Thin slices of duck were occasionally smoky and earthy, but also a bit too dry and tough with not enough fat or skin to make up for it. The mildly tart and sweet dipping sauce was neither here nor there.
Ice cream was much smoother than the first time around, but it was still a tad too crunchy and lacking in creaminess. The Thai tea flavour was far superior to the coconut though, capturing the milky tannic sweetness of the drink well.
Minced pork doesn’t sound terribly exciting, but it is when the ground pig packs a moreish unctuousness. The pork was pepped up further by piquant bird’s eye chillies, sharp onions and runner beans cooked just-so.
Given the addictiveness of the fatty minced pork, the relative dryness of the pork larb melded into meatballs was something of a surprise. While the meatballs weren’t a complete loss with a coarse and dense texture, it was the salad accompanying them that really lit up my eyes. Sharp red onions and crisp coriander were the perfect mechanism for delivering the umami tingle of fish sauce into my gaping maw.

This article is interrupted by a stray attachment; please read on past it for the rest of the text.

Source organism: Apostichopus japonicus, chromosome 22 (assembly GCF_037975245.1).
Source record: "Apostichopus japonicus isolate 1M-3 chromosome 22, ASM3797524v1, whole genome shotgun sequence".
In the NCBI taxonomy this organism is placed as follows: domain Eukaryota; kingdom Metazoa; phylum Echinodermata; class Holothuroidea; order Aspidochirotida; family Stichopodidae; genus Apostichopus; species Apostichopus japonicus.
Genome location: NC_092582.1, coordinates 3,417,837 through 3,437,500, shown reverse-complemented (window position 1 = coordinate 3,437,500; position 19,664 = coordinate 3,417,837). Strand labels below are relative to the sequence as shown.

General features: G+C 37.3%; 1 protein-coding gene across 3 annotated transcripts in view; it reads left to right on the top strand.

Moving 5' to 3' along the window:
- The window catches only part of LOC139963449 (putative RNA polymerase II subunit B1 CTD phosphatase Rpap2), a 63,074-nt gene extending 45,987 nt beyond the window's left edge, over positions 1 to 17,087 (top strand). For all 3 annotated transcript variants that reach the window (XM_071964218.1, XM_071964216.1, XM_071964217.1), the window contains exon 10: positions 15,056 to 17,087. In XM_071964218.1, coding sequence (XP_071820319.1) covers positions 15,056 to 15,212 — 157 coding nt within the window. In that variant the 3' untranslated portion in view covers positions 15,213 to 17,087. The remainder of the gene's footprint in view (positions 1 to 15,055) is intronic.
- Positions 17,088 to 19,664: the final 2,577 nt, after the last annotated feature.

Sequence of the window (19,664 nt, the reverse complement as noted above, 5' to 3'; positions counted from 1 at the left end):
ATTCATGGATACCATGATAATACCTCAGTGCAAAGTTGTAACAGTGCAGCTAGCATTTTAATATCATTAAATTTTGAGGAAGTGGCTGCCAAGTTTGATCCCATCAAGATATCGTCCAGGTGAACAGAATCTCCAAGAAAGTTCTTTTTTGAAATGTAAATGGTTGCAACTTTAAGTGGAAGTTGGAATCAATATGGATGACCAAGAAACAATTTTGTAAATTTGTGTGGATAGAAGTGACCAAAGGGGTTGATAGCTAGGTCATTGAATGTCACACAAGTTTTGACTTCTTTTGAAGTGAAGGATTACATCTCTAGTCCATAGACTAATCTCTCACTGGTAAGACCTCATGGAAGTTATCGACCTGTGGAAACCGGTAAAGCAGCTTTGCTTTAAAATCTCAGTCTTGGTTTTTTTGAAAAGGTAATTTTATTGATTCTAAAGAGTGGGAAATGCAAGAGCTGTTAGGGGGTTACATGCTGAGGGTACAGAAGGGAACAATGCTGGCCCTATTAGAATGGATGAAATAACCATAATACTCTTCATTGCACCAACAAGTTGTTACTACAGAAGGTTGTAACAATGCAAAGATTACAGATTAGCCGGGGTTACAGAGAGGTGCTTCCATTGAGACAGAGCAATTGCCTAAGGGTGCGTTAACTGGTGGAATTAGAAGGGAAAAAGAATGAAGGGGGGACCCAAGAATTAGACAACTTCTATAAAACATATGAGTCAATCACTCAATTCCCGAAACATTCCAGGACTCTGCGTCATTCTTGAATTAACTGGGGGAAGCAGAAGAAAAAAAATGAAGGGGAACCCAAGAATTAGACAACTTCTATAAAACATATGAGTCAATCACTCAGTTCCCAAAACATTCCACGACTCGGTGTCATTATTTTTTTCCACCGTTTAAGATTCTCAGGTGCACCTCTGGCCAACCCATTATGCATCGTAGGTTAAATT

I’m not usually a fan of vermicelli, but the supple, umami noodles here had much to recommend them. Zingy prawns were only somewhat plump and firm, but the surprisingly complimentary combination of peppery celery and sharp ginger neatly papered over the minor textural deficiencies in the crustaceans.
The Thai milk tea ice cream was just as good as it was before.
Go fourth and multiply
Someone in Kin et Deum’s kitchen has a way with mincing and grinding meats. The ground bird in the ssam-style chicken mint larb salad may not look like much, but it proved to be surprisingly unctuous and moreish. The chicken was never cloying or outstayed its welcome though, especially with the mint and the tangy sourness, light sweetness and rich umami of the sauce – likely made with both chillies and fish sauce – cutting through it.
‘Coriander root broth’ sounds like GOOP-y wellness bollocks, but this vegetable-based soup was easily the equal of any other soup or consommé I’ve tried in this city. The gentle umami and peppery undertone were boosted by the bitter cabbage leaves and the crisp, sharp garnishes. Squidgy, milky cubes of tofu came lined with a chewy, bready crust, providing not only an extra layer of flavour but also a bit of ballast. The broth arguably didn’t need the tofu, but either way this was a deeply satisfying soup of rich complexity.